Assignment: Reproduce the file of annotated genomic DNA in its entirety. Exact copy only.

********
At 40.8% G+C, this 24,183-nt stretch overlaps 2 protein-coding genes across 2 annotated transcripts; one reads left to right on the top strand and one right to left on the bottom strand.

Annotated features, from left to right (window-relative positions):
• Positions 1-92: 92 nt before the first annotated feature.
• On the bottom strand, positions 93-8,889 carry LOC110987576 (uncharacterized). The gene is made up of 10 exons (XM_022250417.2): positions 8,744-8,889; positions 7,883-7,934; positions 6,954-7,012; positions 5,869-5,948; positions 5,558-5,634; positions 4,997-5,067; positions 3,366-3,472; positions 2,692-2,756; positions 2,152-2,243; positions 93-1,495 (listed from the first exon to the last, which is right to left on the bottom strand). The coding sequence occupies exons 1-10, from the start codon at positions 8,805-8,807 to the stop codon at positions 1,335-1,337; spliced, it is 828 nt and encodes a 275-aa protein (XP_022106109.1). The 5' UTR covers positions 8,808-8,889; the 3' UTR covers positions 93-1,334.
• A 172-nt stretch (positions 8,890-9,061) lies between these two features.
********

At 40.8% G+C, this 24,183-nt stretch overlaps 2 protein-coding genes across 2 annotated transcripts; one reads left to right on the top strand and one right to left on the bottom strand.

Annotated features, from left to right (window-relative positions):
• Positions 1-92: 92 nt before the first annotated feature.
• On the bottom strand, positions 93-8,889 carry LOC110987576 (uncharacterized). The gene is made up of 10 exons (XM_022250417.2): positions 8,744-8,889; positions 7,883-7,934; positions 6,954-7,012; positions 5,869-5,948; positions 5,558-5,634; positions 4,997-5,067; positions 3,366-3,472; positions 2,692-2,756; positions 2,152-2,243; positions 93-1,495 (listed from the first exon to the last, which is right to left on the bottom strand). The coding sequence occupies exons 1-10, from the start codon at positions 8,805-8,807 to the stop codon at positions 1,335-1,337; spliced, it is 828 nt and encodes a 275-aa protein (XP_022106109.1). The 5' UTR covers positions 8,808-8,889; the 3' UTR covers positions 93-1,334.
• A 172-nt stretch (positions 8,890-9,061) lies between these two features.